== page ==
How to Make a Silencer

How to Make a Silencer
Brian Douglas Kendall

Make SilencerA firearm silencer, also known as a suppressor, works in the same way as a car muffler. The muffler consists of chambers for the compression to be dispersed and the sound to be redirected or absorbed. Heat is also reduced throughout the muffler system. A firearm silencer works on the same principle.

There are generally three sections to a firearm silencer:

The first stage of the firearm silencer ususally consists of something that will absorb and dissipate heat rapidly. It also allows for part of the compression to be reduced due to the quick cooling of gases.

The second stage of the firearm silencer usually consists of rubber or plastic washers or discs that help slow down the bullet to sub sonic speeds. It also helps reduce compression.

The third and more complicated stage of the firearm silencer usually consists of tall wooden washers with rubber discs between them or thick chambers of soft plastic. The end of this stage has a low wear rubber cylinder to slow down outgoing air.

The entire firearm silencer is contained within a one and a half inch 300 PSI (Pounds per Square Inch) plastic PVC pipe.

Parts list:

  • 1x 6-14″ 300psi plastic PVC pipe
  • 10-15x Rubber or medium hardness plastic discs
  • 11-16x Soft Wood washers with 1 1/4″ internal diameter
  • 1x Rubber cylinder
  • 5x Rubber discs
  • 6x tall wooden washers, plain
  • 2x steel plugs for the middle and front of the firearm silencer
  • 1x heat and pressure dispersement rod with positioning rings, black.
  • 2x stabilizer donuts to keep the firearm silencer straight, red.
  • 4x separator discs, green.
  • 1x Adapter to attach the firearm silencer to the firearm.

Discs can be cut out with a hole saw, purchased from any local hardware store. The materials can be bought there also. Rubber or plastic can be cut out of tires or trashcans. wooden washers can be cut out of particle board. The steel plugs can be bought at any automotive store as freeze plugs. The heat and pressure rod can be bought at any metal shop; buy at 4-6 inches long Aluminium tube at about 1/8″ thick with an ID (Internal Diameter) as close to the bullet size as possible. Stabilizer donuts can be cut out of birch or oak wood and then drilled with a hole drill. All discs and inserted materials except the head rod should be slightly under 1 1/2″ diameter so that they will fill snugly in the tube.

The heat rod should be drilled full of holes 1/4″ from each end. These holes should be about the same size as the bullet. Leave about a quarter inch gap between each hole. Place a wooden donut at each end and wrap the rod in aluminium screen. Screw the rod into the wood or use epoxy. Place this part into the tube first, this should be very tight and could even have to be hammered into the tube, however do not use screws or glue to hammer it in place.

Now place a steel plug in the tube so that the rounded end is facing the top or exit hole. Now place the adapter in the tube followed by the stabilizer donuts. Make sure the barrel will seat securely in the adapter and that the donuts are snug on the barrel. Make sure you place a separator disc between each stage. Drill little holes in the tube about halfway into the adapter and donuts and place small screws in place to hold them securely.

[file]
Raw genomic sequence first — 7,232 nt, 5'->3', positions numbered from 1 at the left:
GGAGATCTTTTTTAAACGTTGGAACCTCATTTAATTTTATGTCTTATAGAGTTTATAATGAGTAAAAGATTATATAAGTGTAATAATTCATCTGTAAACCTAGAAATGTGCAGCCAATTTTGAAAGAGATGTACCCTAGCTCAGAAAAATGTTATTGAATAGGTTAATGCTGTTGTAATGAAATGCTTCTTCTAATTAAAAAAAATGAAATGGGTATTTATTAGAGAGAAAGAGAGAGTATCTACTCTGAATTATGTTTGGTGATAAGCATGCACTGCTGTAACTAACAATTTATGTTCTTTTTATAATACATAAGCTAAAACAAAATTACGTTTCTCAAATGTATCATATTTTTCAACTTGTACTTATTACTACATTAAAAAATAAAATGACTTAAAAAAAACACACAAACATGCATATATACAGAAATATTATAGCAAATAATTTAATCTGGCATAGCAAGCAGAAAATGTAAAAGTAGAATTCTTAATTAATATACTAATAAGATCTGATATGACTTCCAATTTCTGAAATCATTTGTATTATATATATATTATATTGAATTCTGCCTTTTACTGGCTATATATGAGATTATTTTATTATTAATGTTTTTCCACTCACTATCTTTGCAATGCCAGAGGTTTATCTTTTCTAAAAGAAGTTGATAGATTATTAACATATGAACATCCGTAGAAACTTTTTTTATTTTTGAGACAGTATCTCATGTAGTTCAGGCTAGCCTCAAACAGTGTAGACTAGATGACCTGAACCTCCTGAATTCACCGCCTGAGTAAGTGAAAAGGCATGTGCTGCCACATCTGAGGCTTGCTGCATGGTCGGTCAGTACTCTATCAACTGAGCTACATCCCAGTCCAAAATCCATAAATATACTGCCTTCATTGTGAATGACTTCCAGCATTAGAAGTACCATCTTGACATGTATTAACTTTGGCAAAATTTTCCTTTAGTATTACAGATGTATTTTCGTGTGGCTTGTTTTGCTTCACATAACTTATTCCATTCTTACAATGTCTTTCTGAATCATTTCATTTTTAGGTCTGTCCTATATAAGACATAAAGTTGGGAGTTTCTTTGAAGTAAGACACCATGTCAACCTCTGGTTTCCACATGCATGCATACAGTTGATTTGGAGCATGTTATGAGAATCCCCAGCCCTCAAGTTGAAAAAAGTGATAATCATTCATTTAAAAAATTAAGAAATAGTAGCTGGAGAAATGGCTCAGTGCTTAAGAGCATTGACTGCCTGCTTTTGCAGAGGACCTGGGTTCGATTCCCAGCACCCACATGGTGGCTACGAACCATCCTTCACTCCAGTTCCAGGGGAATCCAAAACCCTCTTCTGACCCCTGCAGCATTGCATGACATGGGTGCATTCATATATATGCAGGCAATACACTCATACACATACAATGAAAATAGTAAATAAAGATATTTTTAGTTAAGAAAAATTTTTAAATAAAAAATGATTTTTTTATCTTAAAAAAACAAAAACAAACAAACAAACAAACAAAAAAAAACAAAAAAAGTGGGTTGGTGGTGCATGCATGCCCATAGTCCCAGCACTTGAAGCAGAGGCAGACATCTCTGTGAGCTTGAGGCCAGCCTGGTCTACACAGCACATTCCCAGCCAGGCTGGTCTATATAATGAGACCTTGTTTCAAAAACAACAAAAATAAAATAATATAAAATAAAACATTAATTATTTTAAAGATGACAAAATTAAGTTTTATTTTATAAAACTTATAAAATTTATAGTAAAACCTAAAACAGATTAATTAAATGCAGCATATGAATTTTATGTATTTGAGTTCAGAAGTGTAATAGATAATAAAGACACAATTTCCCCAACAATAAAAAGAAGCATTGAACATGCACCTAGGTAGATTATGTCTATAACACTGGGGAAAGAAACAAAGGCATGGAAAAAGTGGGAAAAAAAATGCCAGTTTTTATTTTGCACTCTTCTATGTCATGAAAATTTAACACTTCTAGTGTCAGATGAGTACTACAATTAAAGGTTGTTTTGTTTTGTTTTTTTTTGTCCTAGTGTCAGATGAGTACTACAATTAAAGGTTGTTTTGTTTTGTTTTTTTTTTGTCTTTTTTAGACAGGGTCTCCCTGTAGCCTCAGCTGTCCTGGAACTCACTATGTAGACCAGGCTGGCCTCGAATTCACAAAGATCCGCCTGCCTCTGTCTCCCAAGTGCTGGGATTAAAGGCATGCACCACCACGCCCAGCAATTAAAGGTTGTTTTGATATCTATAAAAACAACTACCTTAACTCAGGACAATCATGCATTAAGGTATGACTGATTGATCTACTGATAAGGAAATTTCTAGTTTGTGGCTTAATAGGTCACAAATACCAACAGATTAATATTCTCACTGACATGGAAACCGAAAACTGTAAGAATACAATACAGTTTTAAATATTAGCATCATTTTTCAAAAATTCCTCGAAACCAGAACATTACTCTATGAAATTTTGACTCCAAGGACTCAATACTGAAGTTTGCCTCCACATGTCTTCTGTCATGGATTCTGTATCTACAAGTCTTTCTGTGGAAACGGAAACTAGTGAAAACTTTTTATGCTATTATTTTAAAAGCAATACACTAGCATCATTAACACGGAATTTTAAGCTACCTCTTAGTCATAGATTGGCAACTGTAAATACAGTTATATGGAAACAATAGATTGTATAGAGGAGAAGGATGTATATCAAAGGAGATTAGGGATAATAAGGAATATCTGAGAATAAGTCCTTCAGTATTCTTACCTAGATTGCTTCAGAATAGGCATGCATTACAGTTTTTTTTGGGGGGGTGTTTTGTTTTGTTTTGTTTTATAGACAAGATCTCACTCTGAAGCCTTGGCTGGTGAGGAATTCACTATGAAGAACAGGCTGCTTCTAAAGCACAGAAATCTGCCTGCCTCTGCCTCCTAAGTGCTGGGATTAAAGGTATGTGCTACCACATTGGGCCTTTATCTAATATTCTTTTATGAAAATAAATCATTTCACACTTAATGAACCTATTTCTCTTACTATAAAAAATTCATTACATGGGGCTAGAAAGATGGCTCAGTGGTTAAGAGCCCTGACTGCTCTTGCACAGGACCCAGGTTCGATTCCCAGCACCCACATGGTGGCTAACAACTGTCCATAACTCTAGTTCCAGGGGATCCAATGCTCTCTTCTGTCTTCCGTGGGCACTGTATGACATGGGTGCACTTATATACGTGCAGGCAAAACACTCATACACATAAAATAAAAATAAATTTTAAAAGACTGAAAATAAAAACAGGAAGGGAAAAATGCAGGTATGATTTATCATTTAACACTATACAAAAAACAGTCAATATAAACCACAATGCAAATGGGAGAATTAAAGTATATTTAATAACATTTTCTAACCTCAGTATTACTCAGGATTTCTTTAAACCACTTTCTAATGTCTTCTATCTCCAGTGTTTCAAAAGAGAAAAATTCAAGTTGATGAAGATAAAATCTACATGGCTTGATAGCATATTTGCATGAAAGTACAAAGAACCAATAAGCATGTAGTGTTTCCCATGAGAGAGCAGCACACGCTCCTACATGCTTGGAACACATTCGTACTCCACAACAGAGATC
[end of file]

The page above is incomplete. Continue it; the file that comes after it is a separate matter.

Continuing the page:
Note that a small angle is cut into the adaptor to facilitate the sight of the gun. The adaptor has to be reamed at an angle so that the sight will not interfere.

Place a smaller PVC pipe in the front end and push the heat dispersement chamber up to the separator disc, next to the adaptor.

Now from the top, place a wooden washer then plastic disc, washer, disc etc. 9mm ammunition usually requires 12-15 and a 22 usually 6-9. There should be 12-15 discs and 13-16 wooden washers, do not end up with a washer, now place another separator in place.

Last you will need to insert two rubber discs and a tall wooden washer, two discs then a washer. Now place another separator in place. Place the large rubber cylinder in place, this should be about 1/2″ thick. Place the steel plug in place so that the rounded end is facing outwards and rivet it into the front carefully.

Before using be sure there is a clean hole all the way. Use a wooden dowel to see if the firearm silencer is lined up with the barrel hole. All inserted parts should have a hole in the center that is comparable in size to the size of the bullet’s diameter.

Things you should know:

  • Suppressors will slow down the bullet and cause it to defract in another direction.
  • Suppressors do not operate well in cold wheather but this one will for the first few hundred rounds.
  • If you wish to shoot full auto you must double the quantity of internal parts and use an aluminium pipe covered with neoprene sleeve, remember that metal dings.
  • Firearm silencers are illegal in some areas; be safe and know the firearm silencer laws in your location.

6 Responses to “How to Make a Silencer”

  1. Luke Leatherbee Says:

    cool stuff, however pictures would be more than appropriate.

  2. William Eakens Says: